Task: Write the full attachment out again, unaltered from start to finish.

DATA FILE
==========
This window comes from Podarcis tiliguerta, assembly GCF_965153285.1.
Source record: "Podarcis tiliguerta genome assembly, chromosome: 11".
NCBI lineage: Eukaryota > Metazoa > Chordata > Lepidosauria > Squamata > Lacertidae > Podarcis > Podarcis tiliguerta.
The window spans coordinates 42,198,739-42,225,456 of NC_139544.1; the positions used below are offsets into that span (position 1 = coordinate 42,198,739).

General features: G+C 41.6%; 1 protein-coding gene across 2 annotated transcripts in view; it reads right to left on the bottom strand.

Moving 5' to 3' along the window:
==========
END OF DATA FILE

This window comes from Podarcis tiliguerta, assembly GCF_965153285.1.
Source record: "Podarcis tiliguerta genome assembly, chromosome: 11".
NCBI lineage: Eukaryota > Metazoa > Chordata > Lepidosauria > Squamata > Lacertidae > Podarcis > Podarcis tiliguerta.
The window spans coordinates 42,198,739-42,225,456 of NC_139544.1; the positions used below are offsets into that span (position 1 = coordinate 42,198,739).

General features: G+C 41.6%; 1 protein-coding gene across 2 annotated transcripts in view; it reads right to left on the bottom strand.

Moving 5' to 3' along the window: